Global oil prices rose to a three-week high over the weekend, up as much as 25% from the 12-year lows hit last week. Additionally, there has been speculation about a deal between the major oil exporters to slash production.

The oil market rallied for four straight sessions after a renewed call from OPEC for joint efforts with rival producers to cut supply triggered comments from Russia on a deal with the cartel, something it had been refusing to do for 15 years.

Russian Foreign Minister Sergey Lavrov will be visiting the Opec-member UAE and non-member Oman this week (February 2-3), raising the possibility of a production agreement between major oil exporters.

Brent crude oil settled at $35.99 a barrel, up almost 30% from the 12-year low it hit last week. West Texas Intermediate (WTI), on the other hand, settled at $33.62 a barrel over the weekend, having hit a high of $34.40 during the last session of January.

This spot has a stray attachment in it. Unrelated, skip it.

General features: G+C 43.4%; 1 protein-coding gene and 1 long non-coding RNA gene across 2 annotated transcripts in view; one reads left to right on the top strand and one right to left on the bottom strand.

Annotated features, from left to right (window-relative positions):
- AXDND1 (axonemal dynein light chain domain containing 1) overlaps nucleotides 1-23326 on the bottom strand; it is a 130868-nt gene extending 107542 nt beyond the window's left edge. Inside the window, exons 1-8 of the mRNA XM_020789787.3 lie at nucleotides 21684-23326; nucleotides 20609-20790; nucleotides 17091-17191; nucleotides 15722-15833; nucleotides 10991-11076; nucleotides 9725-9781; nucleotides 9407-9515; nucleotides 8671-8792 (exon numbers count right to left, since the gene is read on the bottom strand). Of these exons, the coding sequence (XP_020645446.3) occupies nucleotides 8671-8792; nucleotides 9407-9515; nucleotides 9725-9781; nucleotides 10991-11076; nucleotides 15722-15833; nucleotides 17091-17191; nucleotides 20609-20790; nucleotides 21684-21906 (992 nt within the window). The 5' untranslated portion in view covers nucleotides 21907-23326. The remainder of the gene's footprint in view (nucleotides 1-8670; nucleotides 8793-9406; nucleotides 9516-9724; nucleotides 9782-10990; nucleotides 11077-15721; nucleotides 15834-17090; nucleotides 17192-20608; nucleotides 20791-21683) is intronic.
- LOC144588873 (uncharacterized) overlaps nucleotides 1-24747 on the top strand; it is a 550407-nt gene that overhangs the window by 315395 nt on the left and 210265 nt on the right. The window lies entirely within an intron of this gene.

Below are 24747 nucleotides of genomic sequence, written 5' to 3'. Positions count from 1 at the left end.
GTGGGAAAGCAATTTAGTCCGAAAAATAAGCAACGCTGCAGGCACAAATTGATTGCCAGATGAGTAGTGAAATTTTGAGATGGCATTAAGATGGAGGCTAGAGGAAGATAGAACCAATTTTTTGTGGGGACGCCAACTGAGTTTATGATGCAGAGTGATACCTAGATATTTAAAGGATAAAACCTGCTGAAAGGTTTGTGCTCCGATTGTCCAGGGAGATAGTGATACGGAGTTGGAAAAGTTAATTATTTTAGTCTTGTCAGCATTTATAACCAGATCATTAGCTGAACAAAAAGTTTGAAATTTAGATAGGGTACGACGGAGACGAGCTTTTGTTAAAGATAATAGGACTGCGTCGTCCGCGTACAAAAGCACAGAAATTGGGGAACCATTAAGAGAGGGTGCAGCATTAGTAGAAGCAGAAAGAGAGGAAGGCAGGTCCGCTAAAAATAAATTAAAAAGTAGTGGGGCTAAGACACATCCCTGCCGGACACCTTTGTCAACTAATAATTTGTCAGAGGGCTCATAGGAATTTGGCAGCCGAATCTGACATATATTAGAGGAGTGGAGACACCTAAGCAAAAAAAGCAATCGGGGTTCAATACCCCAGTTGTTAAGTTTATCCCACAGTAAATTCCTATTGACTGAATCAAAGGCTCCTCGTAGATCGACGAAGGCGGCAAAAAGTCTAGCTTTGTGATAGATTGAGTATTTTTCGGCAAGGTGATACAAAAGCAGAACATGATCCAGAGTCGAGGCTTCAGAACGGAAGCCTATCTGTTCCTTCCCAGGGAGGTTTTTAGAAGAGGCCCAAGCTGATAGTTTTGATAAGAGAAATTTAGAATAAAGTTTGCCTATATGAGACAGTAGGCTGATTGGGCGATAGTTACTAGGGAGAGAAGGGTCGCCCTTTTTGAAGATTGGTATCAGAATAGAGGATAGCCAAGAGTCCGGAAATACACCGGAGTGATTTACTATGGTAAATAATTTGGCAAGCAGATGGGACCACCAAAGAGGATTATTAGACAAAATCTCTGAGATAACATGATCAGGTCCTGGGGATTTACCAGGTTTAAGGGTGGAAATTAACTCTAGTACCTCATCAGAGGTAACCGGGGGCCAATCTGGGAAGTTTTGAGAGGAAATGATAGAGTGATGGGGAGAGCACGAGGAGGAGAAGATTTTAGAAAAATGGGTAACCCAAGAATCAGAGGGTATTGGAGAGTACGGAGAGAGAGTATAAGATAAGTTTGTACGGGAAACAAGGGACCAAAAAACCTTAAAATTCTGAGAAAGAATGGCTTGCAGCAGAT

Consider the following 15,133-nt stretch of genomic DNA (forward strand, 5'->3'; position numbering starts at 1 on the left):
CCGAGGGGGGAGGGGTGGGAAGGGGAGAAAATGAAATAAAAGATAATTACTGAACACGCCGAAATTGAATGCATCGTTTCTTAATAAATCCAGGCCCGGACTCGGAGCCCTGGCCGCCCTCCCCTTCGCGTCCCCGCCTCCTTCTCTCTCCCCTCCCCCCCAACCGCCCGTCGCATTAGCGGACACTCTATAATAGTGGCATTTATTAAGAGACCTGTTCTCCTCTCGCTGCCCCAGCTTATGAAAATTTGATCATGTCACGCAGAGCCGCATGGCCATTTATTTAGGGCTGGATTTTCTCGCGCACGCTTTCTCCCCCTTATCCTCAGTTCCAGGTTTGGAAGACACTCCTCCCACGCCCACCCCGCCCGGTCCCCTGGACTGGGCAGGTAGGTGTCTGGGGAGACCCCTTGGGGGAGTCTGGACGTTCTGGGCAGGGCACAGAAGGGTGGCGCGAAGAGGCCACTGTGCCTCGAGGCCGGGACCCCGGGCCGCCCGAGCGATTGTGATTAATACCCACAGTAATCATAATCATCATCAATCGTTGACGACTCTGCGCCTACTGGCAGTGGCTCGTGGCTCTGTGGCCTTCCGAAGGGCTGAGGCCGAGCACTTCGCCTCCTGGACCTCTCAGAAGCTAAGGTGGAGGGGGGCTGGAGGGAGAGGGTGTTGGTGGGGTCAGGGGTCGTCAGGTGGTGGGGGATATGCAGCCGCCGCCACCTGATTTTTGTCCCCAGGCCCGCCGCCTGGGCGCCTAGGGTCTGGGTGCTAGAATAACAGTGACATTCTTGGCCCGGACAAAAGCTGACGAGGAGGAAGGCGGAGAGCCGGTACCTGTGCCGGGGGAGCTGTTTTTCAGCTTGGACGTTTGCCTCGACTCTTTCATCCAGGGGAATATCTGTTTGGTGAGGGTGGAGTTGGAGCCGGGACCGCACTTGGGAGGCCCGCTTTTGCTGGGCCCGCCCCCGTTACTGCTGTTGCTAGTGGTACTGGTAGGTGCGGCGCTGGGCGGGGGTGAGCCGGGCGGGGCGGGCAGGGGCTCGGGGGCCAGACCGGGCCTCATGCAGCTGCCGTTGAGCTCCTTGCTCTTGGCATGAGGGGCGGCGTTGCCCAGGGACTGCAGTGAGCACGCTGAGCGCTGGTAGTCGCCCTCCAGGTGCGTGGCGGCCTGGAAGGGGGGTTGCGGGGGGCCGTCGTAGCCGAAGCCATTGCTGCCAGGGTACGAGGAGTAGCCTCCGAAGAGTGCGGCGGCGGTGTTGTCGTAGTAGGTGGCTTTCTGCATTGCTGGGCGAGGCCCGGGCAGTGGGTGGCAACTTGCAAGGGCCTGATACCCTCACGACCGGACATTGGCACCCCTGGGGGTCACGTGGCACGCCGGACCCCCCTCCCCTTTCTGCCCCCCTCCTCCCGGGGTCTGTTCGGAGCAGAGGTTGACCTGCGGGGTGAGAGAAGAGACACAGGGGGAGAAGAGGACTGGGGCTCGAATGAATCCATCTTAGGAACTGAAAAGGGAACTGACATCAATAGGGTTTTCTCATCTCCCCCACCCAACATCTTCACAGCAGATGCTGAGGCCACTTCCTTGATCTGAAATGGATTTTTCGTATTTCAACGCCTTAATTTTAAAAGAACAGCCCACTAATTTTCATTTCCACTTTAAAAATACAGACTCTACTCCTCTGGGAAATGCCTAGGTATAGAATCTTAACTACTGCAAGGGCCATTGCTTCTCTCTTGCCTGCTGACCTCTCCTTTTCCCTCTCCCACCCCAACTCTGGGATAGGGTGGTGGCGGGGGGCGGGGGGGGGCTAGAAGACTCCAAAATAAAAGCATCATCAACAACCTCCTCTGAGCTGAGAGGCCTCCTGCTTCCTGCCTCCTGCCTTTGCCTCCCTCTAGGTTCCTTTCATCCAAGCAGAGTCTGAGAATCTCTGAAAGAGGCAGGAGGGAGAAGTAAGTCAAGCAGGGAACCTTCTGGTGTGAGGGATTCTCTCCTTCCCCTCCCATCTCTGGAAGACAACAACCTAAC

Venezuela also sent its oil minister to Russia on a tour beginning on Saturday of non-Opec and fellow Opec states.

Critics of the speculation regarding a deal maintain that with Iran and Iraq staying out of any potential negotiations, it may be a false hope fuelling the current oil prices.

There are further reports that Iran and Iraq are determined to boost production, and are unlikely to come together with Saudi Arabia to cut OPEC output.

“This is a rally on false hopes, unfortunately," says John Kilduff, partner at Again Capital in New York.

Other analysts say prices may have hit bottom and could rally as high as $45 by year-end as non-Opec supply is reduced and global demand improves.

“With more energy companies announcing cuts and Opec contemplating a cut, it looks like oil is forming a bottom,” said Phil Flynn, an analyst at Price Futures Group in Chicago.

“Now the question becomes how high can they go. The charts look like a test near $40 is on the cards.”

We can only hope and pray here in south Louisiana that things rebound at least to some degree.